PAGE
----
In fact, in most cases as a general rule I recommend poached eggs as a health food to people with elevated cholesterol. Yes you read it right, more cholesterol, not less. More shrimp, more raw fish (sashimi) and more liver.

But I also recommend strenuous exercise performed daily, plenty of filtered water, organic fruits and vegetables, plenty of greens and liberal doses of supplements including vitamin C and E, niacin, CoQ10, lysine, magnesium, carnitine, omega-3 fats and chromium to name just a few. Here's what I don't recommend... sucrose, fructose, flour, crackers, cereals, bread, sweets, soda, alcohol and refined food. When these non-nutritive foods are eaten as staples in the absence of physical activity the net effect equates to a real artery closer.

Until whey peptides were identified as the protein with the single highest biological value (BV), whole egg protein was used as a standard to rate all other proteins against. The yolk contains all the fat and cholesterol, but if the chickens are well exercised, exposed to natural light and fed nutritious food, their egg yolks supply a significant source of lecithin, omega-3 fatty acids, vitamin E, sterols, B12, iron, several carotenoids and a full range of essential micronutrients.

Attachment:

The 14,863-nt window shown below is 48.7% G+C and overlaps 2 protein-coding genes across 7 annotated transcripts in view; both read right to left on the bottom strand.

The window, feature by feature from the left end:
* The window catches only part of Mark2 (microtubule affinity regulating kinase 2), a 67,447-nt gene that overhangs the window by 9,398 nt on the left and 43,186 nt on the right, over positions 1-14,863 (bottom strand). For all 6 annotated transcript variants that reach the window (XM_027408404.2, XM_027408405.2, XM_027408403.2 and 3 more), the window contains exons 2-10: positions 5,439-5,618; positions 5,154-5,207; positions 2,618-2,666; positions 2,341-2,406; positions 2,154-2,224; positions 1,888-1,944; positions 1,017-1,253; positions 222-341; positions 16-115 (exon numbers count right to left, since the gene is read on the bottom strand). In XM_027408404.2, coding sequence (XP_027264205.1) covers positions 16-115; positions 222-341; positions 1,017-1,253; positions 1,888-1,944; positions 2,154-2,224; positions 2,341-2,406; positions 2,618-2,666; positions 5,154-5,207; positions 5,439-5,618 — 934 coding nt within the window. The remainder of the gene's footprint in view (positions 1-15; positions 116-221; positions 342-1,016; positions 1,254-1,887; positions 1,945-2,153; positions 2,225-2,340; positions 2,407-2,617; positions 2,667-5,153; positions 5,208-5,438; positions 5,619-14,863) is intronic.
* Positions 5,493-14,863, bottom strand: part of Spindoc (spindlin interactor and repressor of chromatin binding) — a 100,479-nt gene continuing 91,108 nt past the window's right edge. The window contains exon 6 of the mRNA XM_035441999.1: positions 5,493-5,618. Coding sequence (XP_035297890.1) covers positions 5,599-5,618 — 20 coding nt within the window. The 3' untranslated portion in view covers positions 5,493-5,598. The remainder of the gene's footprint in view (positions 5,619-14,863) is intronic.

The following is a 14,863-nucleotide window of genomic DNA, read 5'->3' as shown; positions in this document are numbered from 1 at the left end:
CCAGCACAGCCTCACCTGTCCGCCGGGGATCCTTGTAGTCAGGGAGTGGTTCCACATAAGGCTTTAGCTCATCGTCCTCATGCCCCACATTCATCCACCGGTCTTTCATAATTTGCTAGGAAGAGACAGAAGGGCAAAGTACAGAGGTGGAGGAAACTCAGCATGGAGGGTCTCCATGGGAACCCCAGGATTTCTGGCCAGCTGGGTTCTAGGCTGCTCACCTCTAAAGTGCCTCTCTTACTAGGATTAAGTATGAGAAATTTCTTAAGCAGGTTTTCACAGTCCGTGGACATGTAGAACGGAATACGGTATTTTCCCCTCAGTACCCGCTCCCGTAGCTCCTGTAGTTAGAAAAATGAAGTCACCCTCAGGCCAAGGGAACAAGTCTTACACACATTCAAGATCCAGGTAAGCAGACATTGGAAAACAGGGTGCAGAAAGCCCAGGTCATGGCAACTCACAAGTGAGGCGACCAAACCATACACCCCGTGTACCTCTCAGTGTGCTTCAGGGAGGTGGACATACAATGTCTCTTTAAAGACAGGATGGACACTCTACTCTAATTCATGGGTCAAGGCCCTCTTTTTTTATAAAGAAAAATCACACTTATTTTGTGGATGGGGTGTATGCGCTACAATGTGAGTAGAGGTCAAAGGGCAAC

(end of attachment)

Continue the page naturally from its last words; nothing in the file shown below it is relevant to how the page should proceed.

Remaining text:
Both the white and the yolk of a large chicken egg contain equal amounts of protein (3g), but the amino acid and peptide sequences are unique, with neither being equal in BV to the whole. The BV of egg white is 88 versus 100 for the whole. One large egg provides about 75 calories of which approximately 65% is derived from fat. Eggs contain no carbohydrates or fiber and have an extremely low glycemic index.

Egg whites can be scrambled in a frying pan, although much of the protein value is lost due to denaturing and crosslinking. There's no fat to ruin but high heat damages and coagulates protein. As protein hardens it loses value.

Hard-boiled eggs for example contain considerably less accessible protein than soft boiled or raw eggs, and scrambled whole eggs contain cholesterol oxides as a result of the cholesterol molecule, a steroid lipid, coming into contact with the surface of the frying pan. Cholesterol is damaged by heat, light and oxygen (so are we).

On occasion when dining out for breakfast, I like to order a spinach, feta-cheese and shrimp omelet made with 6-10 egg whites. I always pass on the toast, hash browns and pancakes, request fresh fruit or a green salad as an alternative, and depending on my appetite and need for energy, I might have a small portion of oatmeal with hot water and natural raw honey (no milk). If you want to live lean you have to think lean.